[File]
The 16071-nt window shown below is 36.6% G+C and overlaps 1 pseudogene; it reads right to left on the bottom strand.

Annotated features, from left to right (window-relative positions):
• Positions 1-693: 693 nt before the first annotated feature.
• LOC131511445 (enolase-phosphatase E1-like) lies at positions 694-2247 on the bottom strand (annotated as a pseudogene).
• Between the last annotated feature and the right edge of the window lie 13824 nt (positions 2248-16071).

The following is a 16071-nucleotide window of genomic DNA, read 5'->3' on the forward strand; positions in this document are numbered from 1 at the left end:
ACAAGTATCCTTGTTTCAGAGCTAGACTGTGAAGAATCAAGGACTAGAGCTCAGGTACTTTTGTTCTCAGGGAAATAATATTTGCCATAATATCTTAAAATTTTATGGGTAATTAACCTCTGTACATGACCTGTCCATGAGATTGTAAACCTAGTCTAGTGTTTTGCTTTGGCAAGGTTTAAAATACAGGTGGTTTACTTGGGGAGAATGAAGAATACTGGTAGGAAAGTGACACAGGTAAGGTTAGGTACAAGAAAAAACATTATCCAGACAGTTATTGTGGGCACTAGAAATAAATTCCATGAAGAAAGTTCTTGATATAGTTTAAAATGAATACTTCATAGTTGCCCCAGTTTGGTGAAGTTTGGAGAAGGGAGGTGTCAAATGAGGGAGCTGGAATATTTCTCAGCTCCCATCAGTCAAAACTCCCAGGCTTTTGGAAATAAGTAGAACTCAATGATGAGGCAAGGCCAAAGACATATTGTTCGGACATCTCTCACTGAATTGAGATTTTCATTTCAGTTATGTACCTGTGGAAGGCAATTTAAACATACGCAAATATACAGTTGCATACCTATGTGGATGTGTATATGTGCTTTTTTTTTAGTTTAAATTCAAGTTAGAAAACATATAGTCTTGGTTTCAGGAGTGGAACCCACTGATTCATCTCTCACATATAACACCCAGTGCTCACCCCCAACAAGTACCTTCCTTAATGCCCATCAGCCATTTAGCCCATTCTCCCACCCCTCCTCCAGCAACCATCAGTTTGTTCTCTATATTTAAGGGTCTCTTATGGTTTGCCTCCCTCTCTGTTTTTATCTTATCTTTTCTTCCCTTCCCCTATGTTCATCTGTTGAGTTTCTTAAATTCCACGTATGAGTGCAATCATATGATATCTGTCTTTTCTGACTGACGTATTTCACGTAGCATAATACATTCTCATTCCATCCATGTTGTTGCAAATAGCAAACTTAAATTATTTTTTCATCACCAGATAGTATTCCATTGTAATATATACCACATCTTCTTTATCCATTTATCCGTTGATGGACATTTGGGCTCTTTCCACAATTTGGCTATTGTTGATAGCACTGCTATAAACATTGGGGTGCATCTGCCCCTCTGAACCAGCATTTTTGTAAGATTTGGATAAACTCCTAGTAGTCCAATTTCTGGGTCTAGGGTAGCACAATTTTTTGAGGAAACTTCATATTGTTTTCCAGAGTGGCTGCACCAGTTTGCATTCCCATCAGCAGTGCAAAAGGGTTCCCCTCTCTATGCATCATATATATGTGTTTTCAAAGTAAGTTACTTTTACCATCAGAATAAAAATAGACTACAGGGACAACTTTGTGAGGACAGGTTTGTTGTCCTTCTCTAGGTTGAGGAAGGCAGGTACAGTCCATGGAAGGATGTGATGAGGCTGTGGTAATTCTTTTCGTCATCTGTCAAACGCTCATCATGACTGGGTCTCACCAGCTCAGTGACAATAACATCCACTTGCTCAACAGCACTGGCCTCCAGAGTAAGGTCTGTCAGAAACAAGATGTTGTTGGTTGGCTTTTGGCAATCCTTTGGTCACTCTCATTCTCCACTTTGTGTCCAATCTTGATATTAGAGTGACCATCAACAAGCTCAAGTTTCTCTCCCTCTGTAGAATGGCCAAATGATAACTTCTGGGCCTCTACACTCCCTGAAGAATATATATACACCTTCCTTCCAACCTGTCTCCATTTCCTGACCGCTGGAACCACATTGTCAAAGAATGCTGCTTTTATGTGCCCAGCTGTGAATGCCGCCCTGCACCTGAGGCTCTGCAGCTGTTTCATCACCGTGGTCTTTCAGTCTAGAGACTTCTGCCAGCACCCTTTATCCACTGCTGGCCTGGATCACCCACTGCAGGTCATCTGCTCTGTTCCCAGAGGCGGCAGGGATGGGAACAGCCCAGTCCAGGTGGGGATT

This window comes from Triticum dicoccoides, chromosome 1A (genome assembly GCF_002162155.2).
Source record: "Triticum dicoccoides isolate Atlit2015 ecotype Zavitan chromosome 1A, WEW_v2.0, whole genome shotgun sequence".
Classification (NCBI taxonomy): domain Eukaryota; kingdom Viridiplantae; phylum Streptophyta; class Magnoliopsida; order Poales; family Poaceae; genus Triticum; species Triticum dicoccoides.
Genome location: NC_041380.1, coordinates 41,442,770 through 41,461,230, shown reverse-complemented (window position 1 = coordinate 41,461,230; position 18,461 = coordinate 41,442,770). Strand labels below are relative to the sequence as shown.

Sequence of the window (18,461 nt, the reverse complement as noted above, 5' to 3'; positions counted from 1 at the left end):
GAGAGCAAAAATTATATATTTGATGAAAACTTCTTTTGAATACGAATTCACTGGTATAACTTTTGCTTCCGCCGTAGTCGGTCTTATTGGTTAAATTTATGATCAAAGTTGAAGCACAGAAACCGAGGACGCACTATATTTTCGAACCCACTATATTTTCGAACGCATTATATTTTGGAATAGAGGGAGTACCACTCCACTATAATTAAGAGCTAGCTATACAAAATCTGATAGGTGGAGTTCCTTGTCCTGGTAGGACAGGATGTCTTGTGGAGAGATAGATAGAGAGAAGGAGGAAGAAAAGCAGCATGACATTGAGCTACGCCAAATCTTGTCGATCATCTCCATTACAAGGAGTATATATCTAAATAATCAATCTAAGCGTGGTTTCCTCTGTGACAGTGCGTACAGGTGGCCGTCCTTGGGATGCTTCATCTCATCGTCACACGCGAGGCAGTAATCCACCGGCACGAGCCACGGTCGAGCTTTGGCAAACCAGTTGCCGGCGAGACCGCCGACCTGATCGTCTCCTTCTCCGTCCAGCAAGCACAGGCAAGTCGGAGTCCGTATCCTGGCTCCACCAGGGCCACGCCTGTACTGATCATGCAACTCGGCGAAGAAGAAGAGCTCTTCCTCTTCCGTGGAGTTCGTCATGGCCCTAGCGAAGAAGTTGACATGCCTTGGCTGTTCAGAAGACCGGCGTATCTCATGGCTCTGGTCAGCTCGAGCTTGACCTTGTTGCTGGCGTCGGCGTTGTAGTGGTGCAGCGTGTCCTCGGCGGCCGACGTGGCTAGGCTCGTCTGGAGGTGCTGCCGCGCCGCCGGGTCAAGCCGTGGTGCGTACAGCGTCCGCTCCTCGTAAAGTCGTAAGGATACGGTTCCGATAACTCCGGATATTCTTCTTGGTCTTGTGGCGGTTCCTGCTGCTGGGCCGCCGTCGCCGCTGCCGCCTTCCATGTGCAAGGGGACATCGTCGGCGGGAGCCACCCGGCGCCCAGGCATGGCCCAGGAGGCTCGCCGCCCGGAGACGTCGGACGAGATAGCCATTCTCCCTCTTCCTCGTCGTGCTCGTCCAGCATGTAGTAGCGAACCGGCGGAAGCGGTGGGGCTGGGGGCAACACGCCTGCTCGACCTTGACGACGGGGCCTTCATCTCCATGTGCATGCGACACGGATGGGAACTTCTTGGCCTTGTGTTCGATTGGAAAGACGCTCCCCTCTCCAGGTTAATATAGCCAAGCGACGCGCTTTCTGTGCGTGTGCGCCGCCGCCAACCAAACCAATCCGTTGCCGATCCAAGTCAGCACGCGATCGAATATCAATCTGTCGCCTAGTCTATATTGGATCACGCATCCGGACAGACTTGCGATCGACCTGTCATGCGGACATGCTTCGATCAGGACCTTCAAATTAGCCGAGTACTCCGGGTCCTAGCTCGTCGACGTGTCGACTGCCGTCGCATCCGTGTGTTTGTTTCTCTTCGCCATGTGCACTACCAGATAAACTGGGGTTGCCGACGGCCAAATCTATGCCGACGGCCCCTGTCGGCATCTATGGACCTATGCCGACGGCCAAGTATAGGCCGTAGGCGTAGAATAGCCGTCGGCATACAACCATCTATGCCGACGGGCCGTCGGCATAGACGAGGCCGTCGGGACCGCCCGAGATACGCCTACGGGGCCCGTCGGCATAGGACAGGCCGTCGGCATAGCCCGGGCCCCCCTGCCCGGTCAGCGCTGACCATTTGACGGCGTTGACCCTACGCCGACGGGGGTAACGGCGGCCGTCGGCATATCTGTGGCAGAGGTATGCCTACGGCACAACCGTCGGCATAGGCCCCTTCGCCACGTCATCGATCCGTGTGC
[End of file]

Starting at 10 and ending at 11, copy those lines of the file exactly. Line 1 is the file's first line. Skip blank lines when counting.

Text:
Classification (NCBI taxonomy): domain Eukaryota; kingdom Viridiplantae; phylum Streptophyta; class Magnoliopsida; order Poales; family Poaceae; genus Triticum; species Triticum dicoccoides.
Genome location: NC_041380.1, coordinates 41,442,770 through 41,461,230, shown reverse-complemented (window position 1 = coordinate 41,461,230; position 18,461 = coordinate 41,442,770). Strand labels below are relative to the sequence as shown.